# update estimate of average and variance
block[k] = np.nan_to_num(block[k] / blockw[k])  # catch 0/0 = NaN
tot_w[k] += blockw[k]
tot_w_s[k] += blockw[k]**2
delta1 = blockw[k] * (block[k] - block_avg[k])
block_avg[k] = block_avg[k] + np.nan_to_num(delta1 / tot_w[k])
block_var[k] = block_var[k] + delta1 * (block[k] - block_avg[k])
# reset these blocks
block[k] = 0.0
blockw[k] = 0

nsamp = tot_w * tot_w / tot_w_s
block_var *= nsamp / (nsamp - 1) / tot_w
block_err = np.sqrt(block_var / nsamp)  # estimate of error
block_err_avg = np.average(
block_err[np.where(blocklen > maxblock // 2)[0]])
return blocklen, block_avg, block_err, block_err_avg

[docs]def block_error_corr(data, maxblock=None, blockskip=1):
"""Run block error analysis on the given data.

This will run the block error analysis and return the relative
errors and correlation length.

Parameters
----------
data : numpy.array
Data to analyse.
maxblock : int, optional
The maximum block length to consider.
blockskip : int, optional
This can be used to skip certain block lengths, i.e.
`blockskip = 1` will consider all blocks up to `maxblock`, while
`blockskip = n` will consider every n'th block up to `maxblock`,
i.e. it will use block lengths equal to `1`, `1 + n`, `1 + 2*n`,
and so on.

Returns
-------
out[0] : numpy.array
These contains the block lengths considered (`blen`).
out[1] : numpy.array
Estimate of errors as a function of the block length (`berr`).
out[2] : float
Average of the error estimate for blocks (`berr_avg`)
with ``length > maxblock // 2``.
out[3] : numpy.array
Estimate of relative errors normalised by the overall average
as a function of block length (`rel_err`).
out[4] : float
The average relative error (`avg_rel_err`), for blocks
with ``length > maxblock // 2``.
out[5] : numpy.array
The estimated correlation length as a function of the block
length (`ncor`).
out[6] : float
The average (for blocks with length > maxblock // 2) estimated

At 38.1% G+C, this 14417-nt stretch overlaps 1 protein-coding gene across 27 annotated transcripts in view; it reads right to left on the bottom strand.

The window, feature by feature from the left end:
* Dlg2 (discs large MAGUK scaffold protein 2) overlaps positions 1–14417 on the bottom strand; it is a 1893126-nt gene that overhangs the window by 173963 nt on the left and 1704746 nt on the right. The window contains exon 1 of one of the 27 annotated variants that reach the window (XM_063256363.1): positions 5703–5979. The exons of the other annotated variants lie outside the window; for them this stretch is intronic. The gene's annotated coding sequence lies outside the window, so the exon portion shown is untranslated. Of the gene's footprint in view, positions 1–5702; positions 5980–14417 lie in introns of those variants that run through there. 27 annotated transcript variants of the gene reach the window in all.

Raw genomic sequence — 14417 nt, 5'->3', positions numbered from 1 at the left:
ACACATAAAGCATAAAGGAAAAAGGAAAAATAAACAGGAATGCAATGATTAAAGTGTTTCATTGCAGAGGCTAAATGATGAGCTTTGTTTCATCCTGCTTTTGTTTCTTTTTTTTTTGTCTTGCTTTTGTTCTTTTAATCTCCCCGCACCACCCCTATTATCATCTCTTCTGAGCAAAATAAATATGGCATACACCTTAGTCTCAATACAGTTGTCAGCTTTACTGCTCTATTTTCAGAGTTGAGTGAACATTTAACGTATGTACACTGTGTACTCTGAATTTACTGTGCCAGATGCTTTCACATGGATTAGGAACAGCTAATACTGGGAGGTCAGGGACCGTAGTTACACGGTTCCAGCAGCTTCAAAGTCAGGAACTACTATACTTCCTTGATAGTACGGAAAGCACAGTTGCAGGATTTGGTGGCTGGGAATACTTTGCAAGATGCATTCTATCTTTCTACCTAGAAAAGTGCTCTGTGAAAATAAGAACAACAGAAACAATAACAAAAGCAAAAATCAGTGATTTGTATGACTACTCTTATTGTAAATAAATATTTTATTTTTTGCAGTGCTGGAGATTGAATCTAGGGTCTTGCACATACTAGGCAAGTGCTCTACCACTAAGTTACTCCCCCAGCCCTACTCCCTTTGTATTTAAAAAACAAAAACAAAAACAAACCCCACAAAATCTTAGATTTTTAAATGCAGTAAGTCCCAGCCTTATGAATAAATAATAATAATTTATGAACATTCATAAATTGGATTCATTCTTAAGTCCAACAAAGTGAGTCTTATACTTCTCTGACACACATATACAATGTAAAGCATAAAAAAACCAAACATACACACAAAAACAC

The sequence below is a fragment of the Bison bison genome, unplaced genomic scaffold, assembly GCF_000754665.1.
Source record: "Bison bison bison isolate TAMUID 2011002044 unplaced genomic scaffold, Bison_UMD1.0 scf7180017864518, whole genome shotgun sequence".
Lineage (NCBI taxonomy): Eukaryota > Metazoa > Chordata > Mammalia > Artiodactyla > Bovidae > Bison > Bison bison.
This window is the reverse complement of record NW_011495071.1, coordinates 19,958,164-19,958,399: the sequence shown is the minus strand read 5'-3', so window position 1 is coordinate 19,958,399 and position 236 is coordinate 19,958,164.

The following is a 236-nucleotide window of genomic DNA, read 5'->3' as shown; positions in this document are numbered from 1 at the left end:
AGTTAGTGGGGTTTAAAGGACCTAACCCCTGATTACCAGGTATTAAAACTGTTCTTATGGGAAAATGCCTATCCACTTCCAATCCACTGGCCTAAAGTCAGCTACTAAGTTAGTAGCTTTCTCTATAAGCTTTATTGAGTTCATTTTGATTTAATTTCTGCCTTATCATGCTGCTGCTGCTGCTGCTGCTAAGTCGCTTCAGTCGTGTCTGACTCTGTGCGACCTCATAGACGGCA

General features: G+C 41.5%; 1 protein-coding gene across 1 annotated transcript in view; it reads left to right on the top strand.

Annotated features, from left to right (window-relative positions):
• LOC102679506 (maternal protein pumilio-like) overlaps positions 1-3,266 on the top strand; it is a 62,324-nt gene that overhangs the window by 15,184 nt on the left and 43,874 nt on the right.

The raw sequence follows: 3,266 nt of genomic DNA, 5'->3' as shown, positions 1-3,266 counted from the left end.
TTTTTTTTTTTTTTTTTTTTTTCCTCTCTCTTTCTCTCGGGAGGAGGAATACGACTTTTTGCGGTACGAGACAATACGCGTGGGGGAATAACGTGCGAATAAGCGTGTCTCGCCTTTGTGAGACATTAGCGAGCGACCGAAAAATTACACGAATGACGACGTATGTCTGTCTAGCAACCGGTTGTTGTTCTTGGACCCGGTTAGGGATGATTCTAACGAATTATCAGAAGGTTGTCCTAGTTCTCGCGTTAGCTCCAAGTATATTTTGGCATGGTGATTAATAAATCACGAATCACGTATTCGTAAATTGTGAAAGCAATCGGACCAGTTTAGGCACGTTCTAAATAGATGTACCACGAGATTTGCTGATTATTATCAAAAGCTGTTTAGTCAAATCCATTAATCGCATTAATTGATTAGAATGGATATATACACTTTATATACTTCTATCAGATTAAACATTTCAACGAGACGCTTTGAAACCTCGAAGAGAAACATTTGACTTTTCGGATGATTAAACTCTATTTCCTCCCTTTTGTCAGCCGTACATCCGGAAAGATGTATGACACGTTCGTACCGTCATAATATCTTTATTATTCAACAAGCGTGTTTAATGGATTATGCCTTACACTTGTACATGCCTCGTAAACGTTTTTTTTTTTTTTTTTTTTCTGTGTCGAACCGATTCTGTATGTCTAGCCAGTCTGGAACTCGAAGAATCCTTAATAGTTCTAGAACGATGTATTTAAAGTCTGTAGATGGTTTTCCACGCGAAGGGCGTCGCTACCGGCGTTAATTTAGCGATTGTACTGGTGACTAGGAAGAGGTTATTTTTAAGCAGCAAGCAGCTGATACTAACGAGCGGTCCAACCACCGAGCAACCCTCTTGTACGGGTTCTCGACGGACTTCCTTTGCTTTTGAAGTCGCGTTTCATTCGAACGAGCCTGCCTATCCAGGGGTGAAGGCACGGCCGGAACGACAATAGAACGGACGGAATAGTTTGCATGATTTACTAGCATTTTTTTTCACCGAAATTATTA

correlation length (`avg_ncor`).

"""
blen, bavg, berr, berr_avg = block_error(data, maxblock=maxblock,
blockskip=blockskip)
# also calculate some relative errors:
rel_err = np.divide(berr, abs(bavg[0]))
avg_rel_err = np.divide(berr_avg, abs(bavg[0]))
ncor = np.divide(berr**2, berr[0]**2)
avg_ncor = np.divide(berr_avg**2, berr[0]**2)
return blen, berr, berr_avg, rel_err, avg_rel_err, ncor, avg_ncor

def mean_square_displacement(data, ndt=None):
"""Calculate the mean square displacement for the given data.

Parameters
----------
data : numpy.array, 1D
This numpy.array contains the data as a function of time.
ndt : int, optional
This parameter is the number of time origins. I.e. points up to
ndt will be used as time origins. If not specified the value of
the input ``data.size // 5`` will be used.

Returns
-------
msd : numpy.array, 2D
The first column is the mean squared displacement and the
second column is the corresponding standard deviation.

"""
length = data.shape[0]
if ndt is None or ndt < 1:
ndt = length // 5
msd = []
for i in range(1, ndt):
delta = (data[i:] - data[:-i])**2
msd.append((delta.mean(), delta.std()))
return np.array(msd)

def analyse_data(data, settings):
"""Analyse the given data and run some common analysis procedures.

Specifically, it will:

1) Calculate a running average.

2) Obtain a histogram.

3) Run a block error analysis.

Parameters
----------
data : numpy.array, 1D
This numpy.array contains the data as a function of time.
settings : dict
This dictionary contains settings for the analysis.

Returns
-------
result : dict
This dict contains the results.

"""
result = {}
asett = settings['analysis']
# 1) Do the running average
result['running'] = running_average(data)
# 2) Obtain distributions:
result['distribution'] = histogram_and_avg(data, asett['bins'],
density=True)
# 3) Do the block error analysis:
result['blockerror'] = block_error_corr(data,
maxblock=asett['maxblock'],
blockskip=asett['blockskip'])
return result
```